Update 2 | Libyan prime minister Ali Zeidan freed by kidnappers

Libyan Prime Minister Ali Zeidan has been seized by armed men from his residence in the capital Tripoli.

File photo of Joseph Muscat with Libyan prime minister Ali Zeidan
File photo of Joseph Muscat with Libyan prime minister Ali Zeidan

Mohammed Abdelaziz, Libyan foreign minister, has confirmed that Libyan prime minister Zeidan had been released a number of hours after being seized at the Corinthia Hotel in Tripoli before dawn by former rebel militiamen.

"He has been freed but we have no details so far on the circumstances of his release," Abdelaziz told AFP.

Ali Zeidan confirmed on Twitter that he was free.

Twitter I am fine, thank God. If the aim of the kidnapping operation was for me to present my resignation, then I won't resign. We are taking small steps, but in the right direction.



Prime Minister Joseph Muscat this morning said that the Maltese government was receiving contrasting reports on Libyan Prime Minister Ali Zeidan who this morning was kidnapped by armed militias in Tripoli.

Muscat said the government was constantly monitoring the situation and pointed out that he was receiving contrasting reports.

"We are getting contrasting reports at the moment which have yet to be verified, among them a report that an arrest warrant was issued by ther Libyanb Attorney General," Muscat said, adding that as he was speaking a Libyan Cabinet meeting was underway.

While expressing his concern for hid "friend" Ali Zeidan, Muscat said that Malta remained "close" to its southern neighbour and appealed for stability in the country.

Zeidan has been taken at dawn to an unknown destination, the government website said.

Sources within the main government-allied militia, the Revolutionary Brigades, said their "anti-crime" department had arrested him.

The arrest is believed to be linked to payments Zeidan made to militias who were guarding the country's oil refineries in the east, which the militia said were "bribes".

However, a former Libyan rebel group said on Thursday it had seized Zeidan after the government allowed the United States to capture top al-Qaeda suspect Abu Anas al-Liby in Tripoli last weekend.

"His arrest comes after the statement by John Kerry about the capture of Abu Anas al-Liby, after he said the Libyan government was aware of the operation," a spokesman for the group, known as the Libyan Revolutionary Operations Chamber, said refering to the US Secretary of State.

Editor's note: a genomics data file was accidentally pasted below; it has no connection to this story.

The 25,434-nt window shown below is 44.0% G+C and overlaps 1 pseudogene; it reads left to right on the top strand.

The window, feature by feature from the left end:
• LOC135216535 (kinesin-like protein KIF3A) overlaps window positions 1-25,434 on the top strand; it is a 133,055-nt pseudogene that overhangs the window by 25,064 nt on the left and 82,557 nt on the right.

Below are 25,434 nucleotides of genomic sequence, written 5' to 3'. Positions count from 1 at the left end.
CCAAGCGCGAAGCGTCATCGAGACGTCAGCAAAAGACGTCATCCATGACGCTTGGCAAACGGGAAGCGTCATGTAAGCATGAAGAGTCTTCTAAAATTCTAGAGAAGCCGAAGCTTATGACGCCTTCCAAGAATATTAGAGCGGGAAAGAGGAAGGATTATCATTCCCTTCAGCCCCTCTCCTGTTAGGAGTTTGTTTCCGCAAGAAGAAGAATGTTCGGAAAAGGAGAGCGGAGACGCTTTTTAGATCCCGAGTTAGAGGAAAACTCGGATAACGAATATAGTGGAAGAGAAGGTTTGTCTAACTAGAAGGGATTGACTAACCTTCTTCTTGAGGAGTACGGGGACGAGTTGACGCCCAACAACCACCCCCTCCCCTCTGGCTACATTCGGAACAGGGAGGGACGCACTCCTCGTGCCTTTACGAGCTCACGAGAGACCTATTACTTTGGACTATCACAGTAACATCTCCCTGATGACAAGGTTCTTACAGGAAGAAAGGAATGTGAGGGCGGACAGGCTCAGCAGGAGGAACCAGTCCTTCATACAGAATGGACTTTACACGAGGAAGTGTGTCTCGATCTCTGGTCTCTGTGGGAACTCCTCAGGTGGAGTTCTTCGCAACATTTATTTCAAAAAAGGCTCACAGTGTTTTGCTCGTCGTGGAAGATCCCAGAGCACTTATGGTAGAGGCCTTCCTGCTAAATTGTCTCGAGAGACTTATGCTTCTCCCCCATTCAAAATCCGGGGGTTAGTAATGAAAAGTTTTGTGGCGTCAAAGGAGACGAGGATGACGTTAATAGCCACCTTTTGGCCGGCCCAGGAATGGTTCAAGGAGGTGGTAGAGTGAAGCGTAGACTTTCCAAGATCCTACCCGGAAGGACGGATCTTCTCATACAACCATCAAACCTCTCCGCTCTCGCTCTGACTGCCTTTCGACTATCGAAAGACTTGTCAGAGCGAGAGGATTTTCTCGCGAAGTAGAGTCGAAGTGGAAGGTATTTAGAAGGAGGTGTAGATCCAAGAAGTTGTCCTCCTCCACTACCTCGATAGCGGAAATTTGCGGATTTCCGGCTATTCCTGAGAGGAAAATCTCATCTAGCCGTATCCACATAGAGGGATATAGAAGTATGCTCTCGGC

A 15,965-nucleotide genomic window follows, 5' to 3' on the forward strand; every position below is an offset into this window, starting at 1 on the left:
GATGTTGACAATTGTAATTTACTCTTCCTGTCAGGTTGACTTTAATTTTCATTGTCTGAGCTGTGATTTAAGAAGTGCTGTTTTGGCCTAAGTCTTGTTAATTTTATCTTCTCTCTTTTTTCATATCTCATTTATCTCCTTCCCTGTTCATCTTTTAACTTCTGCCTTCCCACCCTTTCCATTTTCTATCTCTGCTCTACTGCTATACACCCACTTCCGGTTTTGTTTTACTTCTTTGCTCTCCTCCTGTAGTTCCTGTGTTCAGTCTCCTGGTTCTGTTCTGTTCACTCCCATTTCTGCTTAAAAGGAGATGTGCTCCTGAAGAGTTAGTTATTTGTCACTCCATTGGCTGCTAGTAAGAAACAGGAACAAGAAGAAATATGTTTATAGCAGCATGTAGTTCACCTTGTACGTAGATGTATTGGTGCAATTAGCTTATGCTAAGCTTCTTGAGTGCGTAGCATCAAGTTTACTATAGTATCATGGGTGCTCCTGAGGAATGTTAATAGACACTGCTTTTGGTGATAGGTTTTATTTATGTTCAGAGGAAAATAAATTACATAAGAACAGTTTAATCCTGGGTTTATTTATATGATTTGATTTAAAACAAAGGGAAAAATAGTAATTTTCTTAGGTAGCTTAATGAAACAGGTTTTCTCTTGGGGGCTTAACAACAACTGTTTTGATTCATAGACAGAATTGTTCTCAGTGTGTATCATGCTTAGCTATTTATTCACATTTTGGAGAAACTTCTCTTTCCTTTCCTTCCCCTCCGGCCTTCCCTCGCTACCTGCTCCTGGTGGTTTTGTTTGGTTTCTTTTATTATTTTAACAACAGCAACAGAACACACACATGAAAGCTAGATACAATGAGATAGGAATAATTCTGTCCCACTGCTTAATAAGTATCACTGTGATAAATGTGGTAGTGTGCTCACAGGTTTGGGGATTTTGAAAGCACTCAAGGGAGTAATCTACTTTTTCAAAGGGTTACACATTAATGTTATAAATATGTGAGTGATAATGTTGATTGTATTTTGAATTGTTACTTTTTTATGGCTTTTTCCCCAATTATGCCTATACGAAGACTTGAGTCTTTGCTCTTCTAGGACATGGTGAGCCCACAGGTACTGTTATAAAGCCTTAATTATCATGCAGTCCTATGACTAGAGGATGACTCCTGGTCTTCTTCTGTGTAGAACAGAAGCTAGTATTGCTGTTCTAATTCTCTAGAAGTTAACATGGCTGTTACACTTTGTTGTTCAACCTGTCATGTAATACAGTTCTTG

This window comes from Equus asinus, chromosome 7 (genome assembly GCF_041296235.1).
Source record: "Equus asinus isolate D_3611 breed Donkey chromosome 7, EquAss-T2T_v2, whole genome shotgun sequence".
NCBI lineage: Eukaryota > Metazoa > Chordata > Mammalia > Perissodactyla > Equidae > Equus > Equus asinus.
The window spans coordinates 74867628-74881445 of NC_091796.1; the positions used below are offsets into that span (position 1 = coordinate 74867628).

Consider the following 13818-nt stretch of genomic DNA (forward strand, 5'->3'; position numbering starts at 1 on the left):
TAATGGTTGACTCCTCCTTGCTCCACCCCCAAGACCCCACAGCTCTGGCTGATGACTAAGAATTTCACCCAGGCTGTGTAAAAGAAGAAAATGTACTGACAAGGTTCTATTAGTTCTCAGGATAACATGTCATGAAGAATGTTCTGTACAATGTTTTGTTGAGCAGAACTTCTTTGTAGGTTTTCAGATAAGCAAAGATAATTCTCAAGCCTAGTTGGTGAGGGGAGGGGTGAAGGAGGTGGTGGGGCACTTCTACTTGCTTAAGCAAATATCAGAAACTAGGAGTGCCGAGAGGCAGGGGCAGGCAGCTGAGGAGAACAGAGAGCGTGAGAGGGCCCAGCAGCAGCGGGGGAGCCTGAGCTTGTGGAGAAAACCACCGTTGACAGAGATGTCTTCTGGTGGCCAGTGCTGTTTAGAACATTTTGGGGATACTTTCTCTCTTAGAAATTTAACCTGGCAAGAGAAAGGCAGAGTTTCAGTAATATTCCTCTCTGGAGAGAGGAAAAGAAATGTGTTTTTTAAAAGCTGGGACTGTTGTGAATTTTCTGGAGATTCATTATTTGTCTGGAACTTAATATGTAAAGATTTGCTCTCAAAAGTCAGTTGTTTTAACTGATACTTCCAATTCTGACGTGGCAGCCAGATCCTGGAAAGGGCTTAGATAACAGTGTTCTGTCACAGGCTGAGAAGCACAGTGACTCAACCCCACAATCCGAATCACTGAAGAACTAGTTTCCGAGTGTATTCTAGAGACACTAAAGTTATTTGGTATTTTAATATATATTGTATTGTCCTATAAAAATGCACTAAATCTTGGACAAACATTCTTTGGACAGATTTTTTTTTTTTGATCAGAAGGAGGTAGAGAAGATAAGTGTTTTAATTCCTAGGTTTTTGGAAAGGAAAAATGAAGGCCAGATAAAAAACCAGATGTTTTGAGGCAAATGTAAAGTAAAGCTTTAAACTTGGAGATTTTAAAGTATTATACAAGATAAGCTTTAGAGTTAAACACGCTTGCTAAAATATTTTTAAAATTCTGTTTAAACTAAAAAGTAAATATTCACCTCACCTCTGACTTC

The government in a statement said it believed the Revolutionary Operations Chamber was involved but also accused another group, the Brigade for the Fight against Crime, of being behind the kidnapping.

The cabinet and the General National Congress, Libya's top political authority, were dealing with the situation, the statement said, while calling on citizens to remain calm.

Two years after the revolt which overthrew Muammar Gaddafi, Libya's government has been struggling to contain rival tribal militias and Islamist militants who control parts of the country.

On Monday, Libya demanded an explanation from the US ambassador over the capture of suspected al-Qaeda leader Anas al-Liby in Tripoli.

Liby was wanted over the 1998 bombings of US embassies in Kenya and Tanzania. He was seized by US commandos in an early morning raid on Saturday.

Last month Zeidan visited the UK and appealed for British help to remove weapons from the country amid fears of increased arms smuggling to Syria.

In April he urged Libyans to back their government in the face of "people who want to destabilise the country".

He also complained at that time of other attacks and "acts of sabotage" carried out by separate groups, against the interior ministry and national TV headquarters.

Oil price rises

Brent oil rose after news of Zeidan's kidnapping, raising concerns of new supply disruptions from the North African country.

Libya's oil output has risen to 700,000 barrels per day, after falling at mid-year to its lowest since the country's 2011 civil war as strikes, militias and political activists blocked most of the country's oilfields and ports.

Since violence broke out, the government's fledgling army and police force has struggled to deal with armed protesters.

Brent futures were 48 cents higher at $109.54 per barrel at 6:07 CET. The benchmark ended the previous session $1.10 lower, but had steadied just above $109 prior to news of the Libyan kidnapping.

U.S. oil was 22 cents higher at $101.83 per barrel.

Some wild, country dwelling, nasty b(l)oggers must be hiding their face in embarrassment. They had already started crowing and dancing a victory dance re the MOU Muscat signed with Libya.
Do those who do not support or are against hedging agreements have anything to say? One would very much welcome and appreciate their comments.
One here wishes to learn if the Corinthia Hotel is Prime Minister Ali Zeidan's residence. After two years plus the Arab spring turned out to be more of an Arctic winter.